- Valuation of Brands, Goodwill, Trademark, Copyright, Patents, Other Intangible Assets & Intellectual Property
The book value of a company’s intangible assets is subtracted from its market value to determine its true value. The basic goal of valuing intangible assets is to determine the amount of economic advantage that can be quantified.
IP valuation is a method of determining the worth of intellectual property assets such as patents, trademarks, and copyrights. IP licensing agreements, joint ventures, litigation support, tax planning, and compliance, transfer pricing are just a few of the reasons why IP valuations are used.
- Valuation for Financial Reporting, Fairness Opinion, Purchase Price Allocation (PPA) for (M&A)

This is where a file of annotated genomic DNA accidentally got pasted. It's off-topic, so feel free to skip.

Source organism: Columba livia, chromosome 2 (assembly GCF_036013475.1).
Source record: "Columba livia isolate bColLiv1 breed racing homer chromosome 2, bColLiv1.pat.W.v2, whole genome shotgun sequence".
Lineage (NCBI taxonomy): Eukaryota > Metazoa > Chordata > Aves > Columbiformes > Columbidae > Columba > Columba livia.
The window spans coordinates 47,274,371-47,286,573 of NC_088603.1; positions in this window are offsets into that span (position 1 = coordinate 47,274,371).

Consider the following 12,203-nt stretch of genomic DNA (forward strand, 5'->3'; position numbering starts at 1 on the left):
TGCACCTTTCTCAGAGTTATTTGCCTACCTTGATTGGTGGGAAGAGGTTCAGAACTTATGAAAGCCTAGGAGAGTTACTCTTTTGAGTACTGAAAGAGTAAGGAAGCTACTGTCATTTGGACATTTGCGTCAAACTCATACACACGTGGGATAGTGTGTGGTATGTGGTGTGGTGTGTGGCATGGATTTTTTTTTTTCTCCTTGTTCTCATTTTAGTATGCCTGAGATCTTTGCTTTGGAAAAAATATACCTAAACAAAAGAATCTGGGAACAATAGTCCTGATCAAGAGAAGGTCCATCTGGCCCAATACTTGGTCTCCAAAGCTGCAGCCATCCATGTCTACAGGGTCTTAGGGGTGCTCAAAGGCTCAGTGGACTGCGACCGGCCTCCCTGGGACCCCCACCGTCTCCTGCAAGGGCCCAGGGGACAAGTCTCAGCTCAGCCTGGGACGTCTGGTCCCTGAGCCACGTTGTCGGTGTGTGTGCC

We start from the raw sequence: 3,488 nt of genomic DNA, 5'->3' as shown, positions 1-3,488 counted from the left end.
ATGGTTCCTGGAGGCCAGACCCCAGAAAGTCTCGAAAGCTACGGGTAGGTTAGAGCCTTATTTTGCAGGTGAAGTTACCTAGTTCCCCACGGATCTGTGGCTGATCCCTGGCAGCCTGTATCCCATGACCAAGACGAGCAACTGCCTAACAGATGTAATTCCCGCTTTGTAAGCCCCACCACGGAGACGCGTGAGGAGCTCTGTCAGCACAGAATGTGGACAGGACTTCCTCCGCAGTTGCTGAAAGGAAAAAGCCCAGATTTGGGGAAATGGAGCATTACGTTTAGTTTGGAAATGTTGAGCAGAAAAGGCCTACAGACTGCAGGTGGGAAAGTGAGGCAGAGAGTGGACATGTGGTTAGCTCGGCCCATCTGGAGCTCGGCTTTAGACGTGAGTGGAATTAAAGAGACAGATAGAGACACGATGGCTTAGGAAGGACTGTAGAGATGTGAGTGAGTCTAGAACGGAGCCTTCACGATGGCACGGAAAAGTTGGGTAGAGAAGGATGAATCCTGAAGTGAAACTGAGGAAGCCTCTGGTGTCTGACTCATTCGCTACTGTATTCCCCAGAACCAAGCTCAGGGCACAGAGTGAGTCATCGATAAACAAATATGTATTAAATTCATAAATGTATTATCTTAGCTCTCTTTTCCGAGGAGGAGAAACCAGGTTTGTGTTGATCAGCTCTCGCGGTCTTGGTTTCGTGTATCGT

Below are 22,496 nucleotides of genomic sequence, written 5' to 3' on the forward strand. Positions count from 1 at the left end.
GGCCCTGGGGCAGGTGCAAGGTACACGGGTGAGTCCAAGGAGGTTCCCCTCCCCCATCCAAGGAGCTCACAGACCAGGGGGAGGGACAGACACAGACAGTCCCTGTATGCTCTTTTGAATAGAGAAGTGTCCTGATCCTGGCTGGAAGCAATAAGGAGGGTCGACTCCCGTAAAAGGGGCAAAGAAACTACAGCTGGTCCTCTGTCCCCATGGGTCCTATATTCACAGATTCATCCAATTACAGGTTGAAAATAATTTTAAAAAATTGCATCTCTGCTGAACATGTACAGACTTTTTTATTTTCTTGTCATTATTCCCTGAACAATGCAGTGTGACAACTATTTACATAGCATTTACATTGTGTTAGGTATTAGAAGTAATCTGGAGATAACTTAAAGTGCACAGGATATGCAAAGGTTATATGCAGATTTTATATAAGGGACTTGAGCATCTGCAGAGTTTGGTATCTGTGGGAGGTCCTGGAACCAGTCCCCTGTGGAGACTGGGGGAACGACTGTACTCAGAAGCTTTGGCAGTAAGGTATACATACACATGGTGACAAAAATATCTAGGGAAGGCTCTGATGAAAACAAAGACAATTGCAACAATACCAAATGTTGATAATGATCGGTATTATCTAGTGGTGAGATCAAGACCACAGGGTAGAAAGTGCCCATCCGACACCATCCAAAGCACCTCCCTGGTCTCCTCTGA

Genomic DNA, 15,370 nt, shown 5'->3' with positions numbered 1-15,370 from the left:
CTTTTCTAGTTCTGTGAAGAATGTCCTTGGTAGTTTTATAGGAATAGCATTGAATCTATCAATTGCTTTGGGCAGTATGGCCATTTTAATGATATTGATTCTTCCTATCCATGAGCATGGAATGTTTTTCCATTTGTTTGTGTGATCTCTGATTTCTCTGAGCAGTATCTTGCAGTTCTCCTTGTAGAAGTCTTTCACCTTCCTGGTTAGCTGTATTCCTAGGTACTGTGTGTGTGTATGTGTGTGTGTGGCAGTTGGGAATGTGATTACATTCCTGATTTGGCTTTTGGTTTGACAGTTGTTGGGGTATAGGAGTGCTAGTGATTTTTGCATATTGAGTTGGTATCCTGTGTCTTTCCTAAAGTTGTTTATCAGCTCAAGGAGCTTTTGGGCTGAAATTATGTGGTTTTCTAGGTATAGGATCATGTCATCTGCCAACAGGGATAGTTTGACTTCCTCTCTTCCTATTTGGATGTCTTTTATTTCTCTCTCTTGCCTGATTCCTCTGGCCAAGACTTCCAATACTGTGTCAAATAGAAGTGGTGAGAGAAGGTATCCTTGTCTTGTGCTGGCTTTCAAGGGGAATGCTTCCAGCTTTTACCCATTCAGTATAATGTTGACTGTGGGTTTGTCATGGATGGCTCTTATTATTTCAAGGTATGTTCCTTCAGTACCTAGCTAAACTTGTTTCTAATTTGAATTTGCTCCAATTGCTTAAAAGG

Financial Reporting of Intangible Assets – Purchases of intangible assets are recorded at fair value if there are no business combinations. When a bundle of intangible assets is purchased, the purchase price is assigned to each asset based on its fair market value.
Fairness Opinion – This opinion is based on extensive financial analysis to determine whether the transaction is fair to the company’s shareholders.
Purchase Price Allocation for M&A – Purchase Price Allocation is a key component of an M&A transaction that allows the value of the purchase consideration to be distributed among various tangible and intangible assets acquired from the target following the M&A.
- Impairment Studies of Intangible Assets
When an intangible asset is judged less valuable than it appears on the balance sheet after amortization, it is called impairment. The asset is considered impaired when its fair value is less than its present value. The discrepancy between fair value and current value is treated as an impairment charge in this